Are the Pope's Controversial Inflight Interviews a Price Worth Paying?
The Vatican has played down some of the comments made by Pope Francis during his inflight press conference yesterday, saying the Holy Father wasn't attacking Donald Trump when he said someone who only thinks about building walls "is not a Christian."
Holy See Press Office Director, Father Federico Lombardi, told Vatican Radio Friday that the Pope said "what we all know when we follow his teaching and his positions: that we should not build walls but bridges."
The Pope, he added, "says it always, constantly," especially when addressing the migration issue in Europe when he has said this "many times." So it is "not a specific issue, limited to this case" but rather a "general attitude, very consistent" when "courageously following the signs of the Gospel of acceptance and solidarity."
Furthermore, he said the Pope did not mean his words to be in any way "a personal attack" or imply how one should vote. "The Pope has made it clear he did not want to enter into questions concerning the election campaign of the United States," Father Lombardi said. He also repeated the Pope's words that he wanted to be sure what the "Republican candidate" had said about the wall had been reported correctly, and so gave him "the benefit of the doubt."
The Pope's response to a question about Donald Trump on the papal plane was one of the most controversial aspects of the press conference, leading to the now regular post-interview clarifications from the Vatican.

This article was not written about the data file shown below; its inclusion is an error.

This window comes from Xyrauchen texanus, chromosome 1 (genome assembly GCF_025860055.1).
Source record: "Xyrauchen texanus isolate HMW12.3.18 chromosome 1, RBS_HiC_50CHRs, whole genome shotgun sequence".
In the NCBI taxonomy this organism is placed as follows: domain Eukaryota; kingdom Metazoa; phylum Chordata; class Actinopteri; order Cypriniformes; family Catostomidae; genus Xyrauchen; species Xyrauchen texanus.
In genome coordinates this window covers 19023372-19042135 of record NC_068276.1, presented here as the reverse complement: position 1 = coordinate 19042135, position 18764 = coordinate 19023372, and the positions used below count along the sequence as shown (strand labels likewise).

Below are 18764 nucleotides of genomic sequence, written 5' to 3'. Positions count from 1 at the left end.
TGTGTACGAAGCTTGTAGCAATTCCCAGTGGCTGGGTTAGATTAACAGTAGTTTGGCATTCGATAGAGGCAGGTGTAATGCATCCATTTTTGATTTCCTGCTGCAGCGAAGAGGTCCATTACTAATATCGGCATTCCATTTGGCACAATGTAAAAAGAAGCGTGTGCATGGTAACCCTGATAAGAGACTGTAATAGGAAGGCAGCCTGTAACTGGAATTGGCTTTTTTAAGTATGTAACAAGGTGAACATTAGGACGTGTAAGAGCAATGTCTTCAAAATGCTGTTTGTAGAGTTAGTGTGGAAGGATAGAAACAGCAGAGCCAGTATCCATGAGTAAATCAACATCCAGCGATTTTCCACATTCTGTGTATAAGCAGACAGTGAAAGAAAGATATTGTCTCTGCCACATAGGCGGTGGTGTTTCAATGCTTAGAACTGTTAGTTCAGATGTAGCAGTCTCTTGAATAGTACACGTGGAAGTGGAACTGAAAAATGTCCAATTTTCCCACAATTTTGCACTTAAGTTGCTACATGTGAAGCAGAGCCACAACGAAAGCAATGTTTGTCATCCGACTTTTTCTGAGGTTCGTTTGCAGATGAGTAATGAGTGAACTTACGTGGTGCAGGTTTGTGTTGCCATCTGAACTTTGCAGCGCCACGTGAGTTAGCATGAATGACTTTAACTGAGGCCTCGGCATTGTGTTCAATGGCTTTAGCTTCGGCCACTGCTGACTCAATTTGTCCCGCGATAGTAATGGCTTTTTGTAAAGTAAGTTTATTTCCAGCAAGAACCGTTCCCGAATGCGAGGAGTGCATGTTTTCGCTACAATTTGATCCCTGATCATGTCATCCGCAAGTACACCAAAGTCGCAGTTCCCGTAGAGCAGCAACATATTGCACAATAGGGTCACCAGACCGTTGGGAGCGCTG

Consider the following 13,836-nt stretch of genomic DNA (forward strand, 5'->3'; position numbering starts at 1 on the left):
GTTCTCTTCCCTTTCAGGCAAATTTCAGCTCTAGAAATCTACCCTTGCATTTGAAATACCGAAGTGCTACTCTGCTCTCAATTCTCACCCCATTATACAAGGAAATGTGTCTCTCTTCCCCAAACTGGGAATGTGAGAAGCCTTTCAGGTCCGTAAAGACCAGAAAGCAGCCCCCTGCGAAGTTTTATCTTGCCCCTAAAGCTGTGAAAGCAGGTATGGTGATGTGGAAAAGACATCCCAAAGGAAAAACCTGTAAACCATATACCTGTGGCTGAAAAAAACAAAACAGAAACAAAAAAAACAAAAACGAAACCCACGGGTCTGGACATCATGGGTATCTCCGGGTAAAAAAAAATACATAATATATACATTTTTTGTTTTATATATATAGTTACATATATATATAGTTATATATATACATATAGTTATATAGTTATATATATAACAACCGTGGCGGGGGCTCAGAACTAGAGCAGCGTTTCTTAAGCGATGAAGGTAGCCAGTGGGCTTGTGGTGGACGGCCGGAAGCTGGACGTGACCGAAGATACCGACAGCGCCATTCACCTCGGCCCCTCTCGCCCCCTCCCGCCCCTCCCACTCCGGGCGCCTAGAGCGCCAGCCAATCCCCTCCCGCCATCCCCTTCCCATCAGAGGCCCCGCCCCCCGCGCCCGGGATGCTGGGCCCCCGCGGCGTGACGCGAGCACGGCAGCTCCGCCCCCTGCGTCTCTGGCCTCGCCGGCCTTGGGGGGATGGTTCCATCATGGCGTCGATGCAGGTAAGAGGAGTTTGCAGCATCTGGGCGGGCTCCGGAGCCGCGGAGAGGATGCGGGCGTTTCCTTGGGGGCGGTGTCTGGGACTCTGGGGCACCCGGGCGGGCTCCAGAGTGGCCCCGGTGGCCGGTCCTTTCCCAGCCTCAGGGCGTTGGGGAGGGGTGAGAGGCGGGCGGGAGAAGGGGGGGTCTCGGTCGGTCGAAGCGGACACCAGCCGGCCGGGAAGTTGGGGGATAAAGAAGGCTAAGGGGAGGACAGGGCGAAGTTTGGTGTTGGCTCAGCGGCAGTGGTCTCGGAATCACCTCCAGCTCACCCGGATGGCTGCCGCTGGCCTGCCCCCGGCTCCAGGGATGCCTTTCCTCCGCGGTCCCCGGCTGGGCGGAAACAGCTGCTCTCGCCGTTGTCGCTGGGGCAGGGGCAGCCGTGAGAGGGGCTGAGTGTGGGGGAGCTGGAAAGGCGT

Francis said that anyone who "only thinks" about building walls rather than bridges “is not a Christian” (media mostly ignored the Pope's exacts words, and that he gave him the benefit of the doubt). Trump has said, if elected president, a wall would be built on the Mexican border to prevent illegal immigration.
Another controversial issue was when the Pope raised the issue of contraception in preventing the spread of the Zika virus. Some of the press misinterpreted that as indicating a radical shift in the Church's teaching on contraception. But even after Father Lombardi's clarifications, it remains unclear why, in this context, the Pope needed to bring up the issue of using contraceptives for nuns in the Congo who were at high risk of rape in the 1960s.
Yesterday’s interview is just the latest in many previous exchanges Francis has given to press and on the papal plane that have caused widespread disquiet among many of the faithful who see them as imprudent, open to exploitation by the media and others, and sowing the seeds of unnecessary confusion.
On the Trump issue, the Pope’s words were misinterpreted, as both Trump, and now Father Lombardi, later acknowledged, but were naturally perceived as meddling in politics, something modern popes generally have tended to avoid, especially at election time. It came at a fortuitous moment for the Republican presidential candidate ahead of the tomorrow’s primary in South Carolina — a region known for its large number of Evangelical Republican voters that historically have had anti-Catholic leanings.
“The Holy Father needed to be more careful,” once source close to the Vatican told me, who saw his decision to comment on Trump as ill-advised, and his mention of Paul VI’s tacit acceptance of artificial contraception for nuns at risk of rape in Africa in the context of preventing spread of the Zika virus as “particularly unhelpful”.
“It’s like a red herring that led journalists astray,” he said. “You hear the word contraceptives and it seems like the Pope is advocating it, but it’s not what he meant to say and he could not say it as Pope, as it would be in contradiction with the infallible teaching of the Church.”